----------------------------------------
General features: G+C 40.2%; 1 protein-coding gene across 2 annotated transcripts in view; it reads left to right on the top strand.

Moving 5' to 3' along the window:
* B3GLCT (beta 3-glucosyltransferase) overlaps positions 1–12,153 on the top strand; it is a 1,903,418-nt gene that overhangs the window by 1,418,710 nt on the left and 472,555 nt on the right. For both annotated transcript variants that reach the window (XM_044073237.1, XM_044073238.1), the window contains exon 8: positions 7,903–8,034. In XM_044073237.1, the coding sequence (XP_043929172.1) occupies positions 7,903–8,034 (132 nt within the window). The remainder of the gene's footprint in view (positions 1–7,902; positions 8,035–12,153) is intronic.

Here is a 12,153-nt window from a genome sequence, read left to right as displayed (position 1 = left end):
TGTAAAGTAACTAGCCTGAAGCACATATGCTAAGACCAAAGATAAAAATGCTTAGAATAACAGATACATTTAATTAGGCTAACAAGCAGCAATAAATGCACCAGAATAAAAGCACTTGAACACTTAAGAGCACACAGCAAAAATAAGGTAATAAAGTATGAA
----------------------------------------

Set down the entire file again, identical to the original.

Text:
General features: G+C 40.2%; 1 protein-coding gene across 2 annotated transcripts in view; it reads left to right on the top strand.

Moving 5' to 3' along the window:
* B3GLCT (beta 3-glucosyltransferase) overlaps positions 1–12,153 on the top strand; it is a 1,903,418-nt gene that overhangs the window by 1,418,710 nt on the left and 472,555 nt on the right. For both annotated transcript variants that reach the window (XM_044073237.1, XM_044073238.1), the window contains exon 8: positions 7,903–8,034. In XM_044073237.1, the coding sequence (XP_043929172.1) occupies positions 7,903–8,034 (132 nt within the window). The remainder of the gene's footprint in view (positions 1–7,902; positions 8,035–12,153) is intronic.

Here is a 12,153-nt window from a genome sequence, read left to right as displayed (position 1 = left end):
TGTAAAGTAACTAGCCTGAAGCACATATGCTAAGACCAAAGATAAAAATGCTTAGAATAACAGATACATTTAATTAGGCTAACAAGCAGCAATAAATGCACCAGAATAAAAGCACTTGAACACTTAAGAGCACACAGCAAAAATAAGGTAATAAAGTATGAA